China / Hot Issues

Cancer case hospital closes for investigation

By Wang Xiaodong (China Daily) Updated: 2016-05-05 07:55

 Cancer case hospital closes for investigation

A patient weeps in front of the Second Hospital of the Beijing Armed Police Corps on Wednesday. Wang Zhuangfei / China Daily

The military hospital involved in a case in which a dying cancer patient accused search engine giant Baidu of providing misleading medical treatment information suspended all its services on Wednesday for a "thorough investigation".

The Second Hospital of the Beijing Armed Police Corps said it will respond by Saturday to requests from other patients seeking compensation, The Beijing News reported.

"Due to the hospital undergoing education and rectification, we will from today (Wednesday) temporarily suspend all external services," the hospital said in a notice. The services include emergency care, outpatient and inpatient services.

The People's Armed Police Force said it would cooperate fully with the investigation.

In a brief statement released on the Chinese military's news website, the force said it paid great attention to the case and had already sent its own team to the hospital.

Wei Zexi, a student at Xidian University in Xi'an, Shaanxi province, died in early April after receiving immunotherapy treatment at the hospital.

Earlier media reports and some patients claimed that the hospital said in its promotional material that the techniques it used for cancer treatment came from Stanford School of Medicine in the United States.

Jana Chow, manager for media relations at Stanford Health Care, said in an e-mail to China Daily on Wednesday, "Stanford Health Care and Stanford School of Medicine have no connection to this hospital, or to this case."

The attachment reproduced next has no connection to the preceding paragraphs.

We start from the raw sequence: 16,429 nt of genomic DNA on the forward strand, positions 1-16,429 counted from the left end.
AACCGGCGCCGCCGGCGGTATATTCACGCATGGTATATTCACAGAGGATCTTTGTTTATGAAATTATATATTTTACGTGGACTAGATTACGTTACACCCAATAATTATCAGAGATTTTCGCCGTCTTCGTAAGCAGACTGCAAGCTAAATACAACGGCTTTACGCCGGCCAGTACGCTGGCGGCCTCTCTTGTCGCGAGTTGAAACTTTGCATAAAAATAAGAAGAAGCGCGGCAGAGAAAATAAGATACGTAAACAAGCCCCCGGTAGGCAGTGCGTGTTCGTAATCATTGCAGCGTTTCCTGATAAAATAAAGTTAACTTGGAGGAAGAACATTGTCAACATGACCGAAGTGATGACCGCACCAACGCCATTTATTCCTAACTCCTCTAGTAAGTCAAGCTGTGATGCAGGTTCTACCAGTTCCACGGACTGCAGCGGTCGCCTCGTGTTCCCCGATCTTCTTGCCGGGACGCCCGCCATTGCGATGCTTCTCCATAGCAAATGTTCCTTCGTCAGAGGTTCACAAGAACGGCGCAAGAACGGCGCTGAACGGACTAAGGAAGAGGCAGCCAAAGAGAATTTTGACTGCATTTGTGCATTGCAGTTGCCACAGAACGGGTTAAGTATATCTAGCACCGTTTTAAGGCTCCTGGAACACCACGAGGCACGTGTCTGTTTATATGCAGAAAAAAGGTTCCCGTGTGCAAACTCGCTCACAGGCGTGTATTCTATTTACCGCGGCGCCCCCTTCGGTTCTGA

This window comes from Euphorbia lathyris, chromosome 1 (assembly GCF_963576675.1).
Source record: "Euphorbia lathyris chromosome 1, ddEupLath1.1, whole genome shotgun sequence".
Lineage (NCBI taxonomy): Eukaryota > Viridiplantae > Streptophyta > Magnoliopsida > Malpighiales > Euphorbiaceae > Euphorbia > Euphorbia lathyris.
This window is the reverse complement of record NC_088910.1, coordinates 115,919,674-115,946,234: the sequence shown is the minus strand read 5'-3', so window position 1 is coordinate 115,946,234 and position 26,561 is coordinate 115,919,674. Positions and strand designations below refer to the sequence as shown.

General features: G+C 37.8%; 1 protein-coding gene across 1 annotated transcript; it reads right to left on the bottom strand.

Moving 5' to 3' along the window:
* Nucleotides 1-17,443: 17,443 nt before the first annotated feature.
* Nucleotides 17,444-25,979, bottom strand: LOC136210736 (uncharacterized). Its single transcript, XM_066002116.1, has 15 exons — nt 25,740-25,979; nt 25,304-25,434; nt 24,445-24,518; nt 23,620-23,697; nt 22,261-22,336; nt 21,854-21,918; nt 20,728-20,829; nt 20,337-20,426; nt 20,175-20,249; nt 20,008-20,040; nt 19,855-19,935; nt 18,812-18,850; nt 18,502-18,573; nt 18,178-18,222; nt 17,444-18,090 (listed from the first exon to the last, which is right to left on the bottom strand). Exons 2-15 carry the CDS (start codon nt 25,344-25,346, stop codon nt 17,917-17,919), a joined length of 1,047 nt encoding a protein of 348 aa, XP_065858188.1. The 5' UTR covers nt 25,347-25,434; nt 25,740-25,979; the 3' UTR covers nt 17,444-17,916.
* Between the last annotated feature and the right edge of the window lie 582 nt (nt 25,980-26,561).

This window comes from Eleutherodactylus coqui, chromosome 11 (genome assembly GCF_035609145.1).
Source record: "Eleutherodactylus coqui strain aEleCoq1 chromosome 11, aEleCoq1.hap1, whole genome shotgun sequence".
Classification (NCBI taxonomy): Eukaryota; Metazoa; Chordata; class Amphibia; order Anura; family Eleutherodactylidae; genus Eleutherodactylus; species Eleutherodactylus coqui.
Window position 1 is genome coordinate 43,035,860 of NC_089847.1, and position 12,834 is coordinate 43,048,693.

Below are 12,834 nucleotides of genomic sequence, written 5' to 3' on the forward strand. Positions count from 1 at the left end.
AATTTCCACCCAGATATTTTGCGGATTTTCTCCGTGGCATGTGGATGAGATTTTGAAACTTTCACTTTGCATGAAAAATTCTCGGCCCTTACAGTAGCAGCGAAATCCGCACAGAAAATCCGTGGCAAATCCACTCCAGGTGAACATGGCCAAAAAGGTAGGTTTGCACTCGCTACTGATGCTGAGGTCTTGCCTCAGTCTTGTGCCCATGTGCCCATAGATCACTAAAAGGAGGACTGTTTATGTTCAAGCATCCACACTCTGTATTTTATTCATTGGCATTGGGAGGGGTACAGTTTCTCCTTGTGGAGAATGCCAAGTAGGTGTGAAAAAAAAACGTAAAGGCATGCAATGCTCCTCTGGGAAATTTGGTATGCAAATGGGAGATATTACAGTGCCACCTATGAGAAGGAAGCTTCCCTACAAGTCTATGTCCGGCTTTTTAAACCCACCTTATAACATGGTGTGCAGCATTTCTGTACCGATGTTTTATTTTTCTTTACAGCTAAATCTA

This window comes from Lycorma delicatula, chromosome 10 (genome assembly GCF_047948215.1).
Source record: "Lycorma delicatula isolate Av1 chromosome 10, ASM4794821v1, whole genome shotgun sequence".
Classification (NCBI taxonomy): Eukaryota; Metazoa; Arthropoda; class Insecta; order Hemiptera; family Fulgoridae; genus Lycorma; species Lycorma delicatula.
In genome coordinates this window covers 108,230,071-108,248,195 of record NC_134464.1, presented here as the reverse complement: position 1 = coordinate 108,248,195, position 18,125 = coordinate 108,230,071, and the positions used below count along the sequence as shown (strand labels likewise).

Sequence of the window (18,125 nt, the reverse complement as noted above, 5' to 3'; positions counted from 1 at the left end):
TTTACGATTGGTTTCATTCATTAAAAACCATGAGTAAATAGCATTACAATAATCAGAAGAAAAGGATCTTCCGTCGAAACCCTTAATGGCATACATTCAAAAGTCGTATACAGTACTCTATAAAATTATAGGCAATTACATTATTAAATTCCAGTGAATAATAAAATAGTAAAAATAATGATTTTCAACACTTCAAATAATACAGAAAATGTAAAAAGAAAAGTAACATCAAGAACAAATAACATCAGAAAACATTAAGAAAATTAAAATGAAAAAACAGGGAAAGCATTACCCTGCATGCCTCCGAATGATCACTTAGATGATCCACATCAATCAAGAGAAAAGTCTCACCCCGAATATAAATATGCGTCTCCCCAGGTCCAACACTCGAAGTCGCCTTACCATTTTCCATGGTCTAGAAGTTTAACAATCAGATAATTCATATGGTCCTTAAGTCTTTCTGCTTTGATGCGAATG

Becky Bach, Stanford School of Medicine's media specialist, said that Stanford has never had any cooperation with any Chinese hospital in the cellular treatment sector, including the hospital involved in the case. She doesn't understand why the hospital emphasized that the techniques were introduced from Stanford, according to Caixin magazine's WeChat account.

Wei was diagnosed with synovial sarcoma, a rare, often ternimal cancer of the soft tissue, in 2014 and his parents sent him to the hospital last year after learning on Baidu that the immunotherapy used there had been developed at Stanford and was very effective.

Wei disclosed this in an online post in February, two months before he died.

Families and relatives of patients who have received or are receiving similar treatment said they turned to the hospital after learning from websites or newspapers that the therapy is effective and had been introduced from the US.

According to descriptions on Baidu of the therapy used by the hospital, it treats diseases by extracting immune cells from patients, reproducing large numbers of them that are re-injected into the patient to kill a disease or virus.

Families and relatives of patients receiving the therapy at the hospital confirmed the descriptions.

The website of Stanford School of Medicine states that the school has immunotherapy programs, but the research is still at the clinical trial stage.


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